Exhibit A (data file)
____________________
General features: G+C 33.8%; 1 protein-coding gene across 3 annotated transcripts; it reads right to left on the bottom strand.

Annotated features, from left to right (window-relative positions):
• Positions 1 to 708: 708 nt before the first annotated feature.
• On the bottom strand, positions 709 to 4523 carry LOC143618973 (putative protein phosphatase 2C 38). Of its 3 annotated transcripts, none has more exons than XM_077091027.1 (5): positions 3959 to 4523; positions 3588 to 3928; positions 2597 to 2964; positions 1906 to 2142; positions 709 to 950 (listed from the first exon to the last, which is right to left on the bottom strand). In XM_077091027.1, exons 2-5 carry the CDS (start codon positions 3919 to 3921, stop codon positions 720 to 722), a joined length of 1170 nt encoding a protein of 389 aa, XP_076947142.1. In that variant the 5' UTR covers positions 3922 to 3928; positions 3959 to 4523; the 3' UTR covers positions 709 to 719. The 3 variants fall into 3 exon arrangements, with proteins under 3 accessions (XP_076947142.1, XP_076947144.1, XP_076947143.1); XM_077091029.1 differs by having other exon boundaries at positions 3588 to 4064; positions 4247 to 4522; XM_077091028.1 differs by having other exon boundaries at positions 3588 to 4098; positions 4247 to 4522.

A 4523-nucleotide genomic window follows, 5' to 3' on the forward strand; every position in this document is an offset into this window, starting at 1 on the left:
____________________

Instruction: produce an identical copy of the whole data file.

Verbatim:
General features: G+C 33.8%; 1 protein-coding gene across 3 annotated transcripts; it reads right to left on the bottom strand.

Annotated features, from left to right (window-relative positions):
• Positions 1 to 708: 708 nt before the first annotated feature.
• On the bottom strand, positions 709 to 4523 carry LOC143618973 (putative protein phosphatase 2C 38). Of its 3 annotated transcripts, none has more exons than XM_077091027.1 (5): positions 3959 to 4523; positions 3588 to 3928; positions 2597 to 2964; positions 1906 to 2142; positions 709 to 950 (listed from the first exon to the last, which is right to left on the bottom strand). In XM_077091027.1, exons 2-5 carry the CDS (start codon positions 3919 to 3921, stop codon positions 720 to 722), a joined length of 1170 nt encoding a protein of 389 aa, XP_076947142.1. In that variant the 5' UTR covers positions 3922 to 3928; positions 3959 to 4523; the 3' UTR covers positions 709 to 719. The 3 variants fall into 3 exon arrangements, with proteins under 3 accessions (XP_076947142.1, XP_076947144.1, XP_076947143.1); XM_077091029.1 differs by having other exon boundaries at positions 3588 to 4064; positions 4247 to 4522; XM_077091028.1 differs by having other exon boundaries at positions 3588 to 4098; positions 4247 to 4522.

A 4523-nucleotide genomic window follows, 5' to 3' on the forward strand; every position in this document is an offset into this window, starting at 1 on the left: